The White House on Friday said the student loan forgiveness program introduced by President Biden this week will cost roughly $24 billion a year over the next 10 years.
That's far less than what independent researchers say the plan could cost. The Committee for a Responsible Federal Budget put the estimated cost at $500 million, and the University of Pennsylvania's Wharton School of Business said the total price tag of the plan could top $1 trillion.
The Wednesday announcement that Americans who earn $125,000 a year or less could see a reduction in student loan payments was met with pushback from members of the GOP and questions over how much the program could cost not only the government but taxpayers.
"Let's put that $24 billion in context," Deputy Director of the National Economic Policy Bharat Ramamurti told reporters from the White House on Friday. "That represents 1.5 percent of the deficit reduction that we are projecting for this fiscal year before the announcement."
Ramamurti said the Biden administration considers the loan relief already "fully paid for" since the U.S. is on track to see a $1.7 trillion reduction in the U.S. deficit.
"It is paid for, and far more, by the amount of deficit reduction that we're already on track for this year," he said. "Practically speaking, compared to the previous year, 1.7 trillion more dollars are coming into the treasury than are going out.
"We're using a portion of that, a very small portion of it, to provide relief to middle class families consistent with the President's plan," he added.
The White House extended the pandemic-era student loan repayment freeze through the end of the year.
But Ramamurti said that the federal government is still seeing some $2 billion a month come in from Americans who chose to continue paying down their loans.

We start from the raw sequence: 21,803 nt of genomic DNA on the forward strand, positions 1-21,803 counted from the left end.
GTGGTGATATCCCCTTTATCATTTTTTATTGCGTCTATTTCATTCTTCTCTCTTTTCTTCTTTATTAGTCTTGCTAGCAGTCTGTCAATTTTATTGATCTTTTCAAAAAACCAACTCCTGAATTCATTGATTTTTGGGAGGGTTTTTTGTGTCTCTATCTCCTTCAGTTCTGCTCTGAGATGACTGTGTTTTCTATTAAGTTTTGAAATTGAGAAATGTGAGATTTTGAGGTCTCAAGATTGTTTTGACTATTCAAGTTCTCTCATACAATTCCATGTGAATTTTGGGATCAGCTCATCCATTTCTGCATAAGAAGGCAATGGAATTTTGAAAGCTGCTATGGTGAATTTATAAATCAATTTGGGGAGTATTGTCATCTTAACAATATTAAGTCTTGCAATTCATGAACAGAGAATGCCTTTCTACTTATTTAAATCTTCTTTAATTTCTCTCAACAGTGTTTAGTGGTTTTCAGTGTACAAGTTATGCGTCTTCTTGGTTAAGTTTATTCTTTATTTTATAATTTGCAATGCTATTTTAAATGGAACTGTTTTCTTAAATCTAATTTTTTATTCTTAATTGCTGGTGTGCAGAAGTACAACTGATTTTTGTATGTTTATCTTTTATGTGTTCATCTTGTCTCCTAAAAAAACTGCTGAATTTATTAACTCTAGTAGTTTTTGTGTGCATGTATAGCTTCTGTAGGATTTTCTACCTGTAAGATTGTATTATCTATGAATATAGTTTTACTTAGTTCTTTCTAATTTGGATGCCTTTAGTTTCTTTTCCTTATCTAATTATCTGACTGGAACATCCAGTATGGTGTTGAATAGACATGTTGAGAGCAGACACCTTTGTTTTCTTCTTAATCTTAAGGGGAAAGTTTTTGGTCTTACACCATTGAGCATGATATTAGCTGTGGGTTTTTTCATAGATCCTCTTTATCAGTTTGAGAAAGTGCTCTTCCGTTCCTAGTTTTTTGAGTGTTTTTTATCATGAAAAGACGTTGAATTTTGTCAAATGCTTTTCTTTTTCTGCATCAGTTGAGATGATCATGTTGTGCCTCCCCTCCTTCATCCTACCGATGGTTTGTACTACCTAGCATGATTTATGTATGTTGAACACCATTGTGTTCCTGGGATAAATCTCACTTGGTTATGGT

After the freeze is lifted in January 2023, another $4 billion a month is expected to start coming in.
The administration this week championed that revenue growth following the pandemic has increased to the extent that the U.S. will see the "single largest nominal decline in the federal deficit in American history" this year.
The White House's projections of how much the program will cost is significantly lower than what other organization and members of Congress have estimated.
Reporters on Friday pointed out that the new student loan forgiveness program will lower the U.S.'s deficit reduction milestone.
To which Ramamurti said, "That's a fair way of thinking about it. Another way of thinking about it is that we go from the single largest deficit reduction in the history of this country to the single largest deficit reduction in the history of this country."
The application to apply for student loan relief will be made available in early October.
The White House said that in the meantime, loan borrowers can visit studentaid.gov and sign up to be notified when applications will become accessible.
Once the application is completed, loan relief will be granted within a four-to-six-week window.
The administration recommends completing the application by mid-November to ensure that relief is granted by the new year.